PCR-RFLP Based Detection of atypical Mycobacteria Isolated from Aquatic Environment
Identification of environmental NTM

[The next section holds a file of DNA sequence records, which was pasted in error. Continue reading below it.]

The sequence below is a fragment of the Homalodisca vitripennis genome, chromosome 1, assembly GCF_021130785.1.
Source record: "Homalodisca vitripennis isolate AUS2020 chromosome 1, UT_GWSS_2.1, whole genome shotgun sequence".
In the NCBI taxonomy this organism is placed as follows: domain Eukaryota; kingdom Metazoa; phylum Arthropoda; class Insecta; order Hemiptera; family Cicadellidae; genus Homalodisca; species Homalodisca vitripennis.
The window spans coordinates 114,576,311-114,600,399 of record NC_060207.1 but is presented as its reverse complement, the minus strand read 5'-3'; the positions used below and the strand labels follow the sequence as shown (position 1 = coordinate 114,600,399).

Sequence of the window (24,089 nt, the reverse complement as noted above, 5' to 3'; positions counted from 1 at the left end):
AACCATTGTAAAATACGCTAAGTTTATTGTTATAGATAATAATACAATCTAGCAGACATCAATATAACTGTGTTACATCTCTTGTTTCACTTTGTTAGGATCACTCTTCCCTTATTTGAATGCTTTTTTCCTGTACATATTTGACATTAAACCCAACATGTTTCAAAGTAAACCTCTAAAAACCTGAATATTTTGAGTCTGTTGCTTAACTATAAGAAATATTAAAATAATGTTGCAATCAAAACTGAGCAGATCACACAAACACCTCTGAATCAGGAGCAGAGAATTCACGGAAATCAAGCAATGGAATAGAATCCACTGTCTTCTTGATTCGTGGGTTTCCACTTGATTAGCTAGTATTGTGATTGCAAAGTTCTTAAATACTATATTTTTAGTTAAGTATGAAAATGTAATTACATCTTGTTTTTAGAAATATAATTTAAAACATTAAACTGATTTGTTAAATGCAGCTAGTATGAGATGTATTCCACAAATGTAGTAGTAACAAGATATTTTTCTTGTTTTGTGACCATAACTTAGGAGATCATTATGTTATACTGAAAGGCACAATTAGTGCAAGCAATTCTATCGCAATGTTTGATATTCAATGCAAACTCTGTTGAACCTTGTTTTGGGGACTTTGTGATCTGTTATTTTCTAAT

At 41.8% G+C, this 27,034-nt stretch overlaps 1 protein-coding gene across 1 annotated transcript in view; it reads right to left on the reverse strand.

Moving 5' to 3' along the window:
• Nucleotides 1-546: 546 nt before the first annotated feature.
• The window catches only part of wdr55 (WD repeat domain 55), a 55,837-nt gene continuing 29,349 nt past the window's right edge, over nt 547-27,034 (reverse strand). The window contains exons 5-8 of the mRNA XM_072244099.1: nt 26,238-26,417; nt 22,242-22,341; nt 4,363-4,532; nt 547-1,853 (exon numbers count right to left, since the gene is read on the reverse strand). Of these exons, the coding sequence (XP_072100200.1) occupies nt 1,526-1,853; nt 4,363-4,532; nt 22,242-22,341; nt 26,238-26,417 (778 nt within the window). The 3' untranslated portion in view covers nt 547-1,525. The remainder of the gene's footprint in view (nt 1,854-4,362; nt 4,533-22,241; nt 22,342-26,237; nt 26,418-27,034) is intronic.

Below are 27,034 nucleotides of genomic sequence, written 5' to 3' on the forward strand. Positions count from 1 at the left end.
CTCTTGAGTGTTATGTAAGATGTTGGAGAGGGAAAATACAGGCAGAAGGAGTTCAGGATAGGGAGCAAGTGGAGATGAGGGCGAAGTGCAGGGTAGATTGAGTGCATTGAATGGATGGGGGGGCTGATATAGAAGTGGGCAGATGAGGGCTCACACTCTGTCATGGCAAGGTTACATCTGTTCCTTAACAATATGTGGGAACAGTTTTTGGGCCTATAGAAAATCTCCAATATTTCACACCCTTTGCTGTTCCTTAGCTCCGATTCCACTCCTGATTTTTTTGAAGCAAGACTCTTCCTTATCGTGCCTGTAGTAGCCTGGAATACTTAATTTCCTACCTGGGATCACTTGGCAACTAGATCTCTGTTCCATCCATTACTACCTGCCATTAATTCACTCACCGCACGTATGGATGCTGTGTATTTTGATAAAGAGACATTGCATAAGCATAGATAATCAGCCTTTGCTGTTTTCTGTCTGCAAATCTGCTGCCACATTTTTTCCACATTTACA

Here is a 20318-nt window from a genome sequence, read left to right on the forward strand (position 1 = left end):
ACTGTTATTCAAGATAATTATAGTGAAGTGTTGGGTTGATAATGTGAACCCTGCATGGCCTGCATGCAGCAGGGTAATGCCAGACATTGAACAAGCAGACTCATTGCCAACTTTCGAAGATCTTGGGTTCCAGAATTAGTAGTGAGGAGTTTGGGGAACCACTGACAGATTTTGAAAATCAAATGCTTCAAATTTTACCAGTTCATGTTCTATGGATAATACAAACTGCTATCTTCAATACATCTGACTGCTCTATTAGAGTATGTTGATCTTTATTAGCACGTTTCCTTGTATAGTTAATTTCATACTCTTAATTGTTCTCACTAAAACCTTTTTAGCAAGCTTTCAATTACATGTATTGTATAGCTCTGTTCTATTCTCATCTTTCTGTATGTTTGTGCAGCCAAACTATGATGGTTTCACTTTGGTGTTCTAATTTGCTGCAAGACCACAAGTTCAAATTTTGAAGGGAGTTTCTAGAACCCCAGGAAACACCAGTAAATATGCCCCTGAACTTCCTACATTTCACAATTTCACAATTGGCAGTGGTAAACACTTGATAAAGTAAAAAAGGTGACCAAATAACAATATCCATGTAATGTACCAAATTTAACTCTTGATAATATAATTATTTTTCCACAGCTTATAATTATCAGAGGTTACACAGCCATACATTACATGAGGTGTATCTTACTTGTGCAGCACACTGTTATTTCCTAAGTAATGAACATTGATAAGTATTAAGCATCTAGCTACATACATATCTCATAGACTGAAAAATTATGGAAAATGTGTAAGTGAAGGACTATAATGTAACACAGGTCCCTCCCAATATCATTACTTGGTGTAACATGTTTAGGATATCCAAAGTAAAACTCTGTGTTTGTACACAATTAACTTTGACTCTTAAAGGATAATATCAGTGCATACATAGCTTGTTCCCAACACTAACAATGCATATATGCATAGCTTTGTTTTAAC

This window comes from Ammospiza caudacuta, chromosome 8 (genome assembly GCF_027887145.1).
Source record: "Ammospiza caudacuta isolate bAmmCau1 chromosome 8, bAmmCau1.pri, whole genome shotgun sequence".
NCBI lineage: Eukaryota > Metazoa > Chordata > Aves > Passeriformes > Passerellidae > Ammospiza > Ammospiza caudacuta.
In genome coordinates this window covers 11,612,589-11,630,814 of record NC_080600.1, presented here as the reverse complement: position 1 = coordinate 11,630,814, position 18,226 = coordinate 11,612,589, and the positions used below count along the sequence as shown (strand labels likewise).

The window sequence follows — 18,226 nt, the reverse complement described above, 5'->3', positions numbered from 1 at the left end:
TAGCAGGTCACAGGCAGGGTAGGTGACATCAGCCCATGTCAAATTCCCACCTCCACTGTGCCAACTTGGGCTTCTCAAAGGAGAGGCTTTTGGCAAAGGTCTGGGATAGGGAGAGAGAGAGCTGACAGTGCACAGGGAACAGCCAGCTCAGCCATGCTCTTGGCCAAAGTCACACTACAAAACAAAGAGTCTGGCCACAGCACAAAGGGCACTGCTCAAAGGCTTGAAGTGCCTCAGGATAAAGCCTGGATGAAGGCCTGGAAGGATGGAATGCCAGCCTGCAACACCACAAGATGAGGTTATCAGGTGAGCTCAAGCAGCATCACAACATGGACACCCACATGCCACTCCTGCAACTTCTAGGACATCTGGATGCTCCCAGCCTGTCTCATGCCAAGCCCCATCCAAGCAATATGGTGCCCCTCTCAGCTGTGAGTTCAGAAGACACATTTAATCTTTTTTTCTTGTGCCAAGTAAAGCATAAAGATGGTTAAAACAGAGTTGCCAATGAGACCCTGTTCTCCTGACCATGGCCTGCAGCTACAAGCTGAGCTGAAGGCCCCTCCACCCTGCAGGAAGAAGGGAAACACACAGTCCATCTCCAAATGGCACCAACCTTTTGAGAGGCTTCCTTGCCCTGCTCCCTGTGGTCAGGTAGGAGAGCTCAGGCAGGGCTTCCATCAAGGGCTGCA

Non-tuberculous mycobacteria (NTM) serve as the causative agent for fish tuberculosis which is a chronic progressive disease covering a vast range of cultured and wild, freshwater and marine environments in different climatic conditions. Detection of environmental Mycobacteria in a conventional way is generally dependent on the basis of phenotypic, histopathological and biochemical characterization. The present study focused on the distribution and occurrence of mycobacterial pathogens in clinically infected fishes of a variety of species, water and soils from different aquaculture sources in West Bengal, India. Samples were collected from four distinct regions where fishes were examined for granulomatous inflammation. A total of 161 fishes, 127 water and 97 soil samples were examined and 132 (81.98 %), 65 (51.18 %) and 36 (37.11 %) appeared as acid-fast positive respectively. Presences of acid-fast bacteria within necrotic tissue of infected fishes were detected by Zn staining. Morphology, biochemical characteristics and 16S rRNA gene sequencing of bacteria were satisfactory to show the acid-fast bacilli belong to the Genus Mycobacteria. Polymerase chain reaction-restriction fragment length polymorphism (PCR-RFLP) analysis was carried out to analyze the rpoB gene sequencing to confirm Mycobacteria down to the species level. Ten different NTM species were identified using PCR-RFLP analysis. Mycobacterium fortuitum type I was the most abundantly isolated species among all the sample sources. The present study suggests that water play a major role in the epidemiology of environmental Mycobacteria, infecting aquatic organisms and conducting potential public health hazard, especially those who are immune-compromised individual.